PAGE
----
On December 29, 2015, when many Canadians were preparing to welcome the new year, the World Health Organization announced its own cause for celebration: Ebola was gone from Guinea and there had not been a single new case worldwide since November. The WHO declared the outbreak had ended in January, after 42 days of zero cases. New isolated cases of Ebola have popped up since then, but all experts agree the worst is behind us.
West Africa’s Ebola outbreak was the health news story of 2014 and 2015. Identified in March 2014 and declared an emergency in August 2014, the virus spread quickly in a region that had never before experienced it. The result was harrowing. At least 28,646 people contracted the virus and 11,323 people died. Even worse is how the outbreak eviscerated the health systems and economies of Guinea, Liberia and Sierra Leone — three of the world’s poorest countries — whose 22 million people will be affected for decades to come.
This Ebola outbreak was a scary drama for people everywhere. I still remember the fear in Canadians’ voices who called in to a CBC Radio program I was chairing. One man expressed his concern about riding Toronto’s subway. A woman revealed her apprehension of associating with African Canadians. Others predicted doom unless we immediately closed Canada’s borders.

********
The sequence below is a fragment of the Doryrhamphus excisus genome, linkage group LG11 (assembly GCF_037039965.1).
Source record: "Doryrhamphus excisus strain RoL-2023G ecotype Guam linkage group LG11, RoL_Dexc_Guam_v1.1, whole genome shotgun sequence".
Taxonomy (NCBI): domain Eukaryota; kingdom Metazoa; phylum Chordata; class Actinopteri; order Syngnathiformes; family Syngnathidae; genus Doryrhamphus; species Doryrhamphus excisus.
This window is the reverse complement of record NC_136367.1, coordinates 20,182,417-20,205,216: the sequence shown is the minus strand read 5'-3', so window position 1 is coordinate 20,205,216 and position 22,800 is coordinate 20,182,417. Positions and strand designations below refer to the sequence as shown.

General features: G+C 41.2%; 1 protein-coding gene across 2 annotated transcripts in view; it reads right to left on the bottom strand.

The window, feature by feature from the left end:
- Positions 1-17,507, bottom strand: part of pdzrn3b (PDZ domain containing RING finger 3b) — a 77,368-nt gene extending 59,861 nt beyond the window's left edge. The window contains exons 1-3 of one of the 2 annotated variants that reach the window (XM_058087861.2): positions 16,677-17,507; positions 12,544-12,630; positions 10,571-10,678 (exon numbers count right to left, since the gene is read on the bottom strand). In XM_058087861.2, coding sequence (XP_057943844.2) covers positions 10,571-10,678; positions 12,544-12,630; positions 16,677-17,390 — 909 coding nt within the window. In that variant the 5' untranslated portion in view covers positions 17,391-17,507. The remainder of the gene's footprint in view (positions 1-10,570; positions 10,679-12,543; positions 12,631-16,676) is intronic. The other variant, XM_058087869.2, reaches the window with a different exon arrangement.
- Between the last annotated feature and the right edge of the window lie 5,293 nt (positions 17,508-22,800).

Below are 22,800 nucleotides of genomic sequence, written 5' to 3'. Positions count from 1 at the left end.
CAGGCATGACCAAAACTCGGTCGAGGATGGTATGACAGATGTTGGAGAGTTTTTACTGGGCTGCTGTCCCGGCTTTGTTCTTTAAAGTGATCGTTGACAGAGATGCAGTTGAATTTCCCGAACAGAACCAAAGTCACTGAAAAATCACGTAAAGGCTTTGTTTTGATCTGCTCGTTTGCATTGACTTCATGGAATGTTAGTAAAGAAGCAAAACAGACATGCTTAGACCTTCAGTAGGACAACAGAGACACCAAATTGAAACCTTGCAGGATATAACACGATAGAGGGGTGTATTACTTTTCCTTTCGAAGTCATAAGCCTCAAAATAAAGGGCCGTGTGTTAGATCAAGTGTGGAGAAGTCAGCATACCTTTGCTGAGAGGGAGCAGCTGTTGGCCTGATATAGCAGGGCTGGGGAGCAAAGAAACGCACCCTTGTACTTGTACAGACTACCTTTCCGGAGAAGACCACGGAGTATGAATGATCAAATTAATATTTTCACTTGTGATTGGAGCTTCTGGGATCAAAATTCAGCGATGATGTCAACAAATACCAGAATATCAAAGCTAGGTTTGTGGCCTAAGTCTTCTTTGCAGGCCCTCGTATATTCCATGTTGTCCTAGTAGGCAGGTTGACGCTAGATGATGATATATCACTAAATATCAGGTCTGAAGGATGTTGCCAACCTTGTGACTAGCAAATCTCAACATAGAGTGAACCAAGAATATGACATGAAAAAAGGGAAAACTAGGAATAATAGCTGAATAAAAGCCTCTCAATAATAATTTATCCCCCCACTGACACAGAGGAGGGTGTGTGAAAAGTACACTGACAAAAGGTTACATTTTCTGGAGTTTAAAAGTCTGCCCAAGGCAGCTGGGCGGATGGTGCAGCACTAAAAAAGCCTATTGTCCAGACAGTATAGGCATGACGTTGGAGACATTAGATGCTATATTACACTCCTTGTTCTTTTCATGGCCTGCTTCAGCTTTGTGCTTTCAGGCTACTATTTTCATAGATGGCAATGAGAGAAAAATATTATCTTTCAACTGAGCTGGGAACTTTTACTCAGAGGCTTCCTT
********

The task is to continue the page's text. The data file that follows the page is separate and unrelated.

While these fears were never merited, the greatest Ebola fear seems to be at the cusp of realization: that we will not learn from this Ebola experience and that we will not address the underlying global institutional failures that allowed it to occur in the first place. What a tragedy it would be if we need a far worse pandemic than Ebola, one that kills many more people and wreaks even greater havoc, to finally motivate the global institutional changes that are urgently required.Of course, we have learned something from this Ebola outbreak. We have actually learned at least three important lessons.
The first lesson is how properly funded public health interventions can stop the spread of viruses in their tracks, even in this age of hypermobility and transcontinental travel and even after a virus has spread internationally. Hard work remains ahead to maintain heightened disease surveillance and rebuild what was destroyed, but the worst is now behind us thanks to the solidarity of West African citizens and the world’s public health professionals.
The second lesson is the need to invest in research and development for new technologies and strategies that can help make us better prepared for future outbreaks of new and neglected diseases. The greatest Canadian contribution to this particular outbreak response was the Ebola vaccine rVSV-ZEBOV. While this vaccine had tragically remained undeveloped by the company given its exclusive licence after discovery by Canadian government scientists in 2005, at least we now have a vaccine that was proven effective in a clinical trial last year. We are all safer as a result.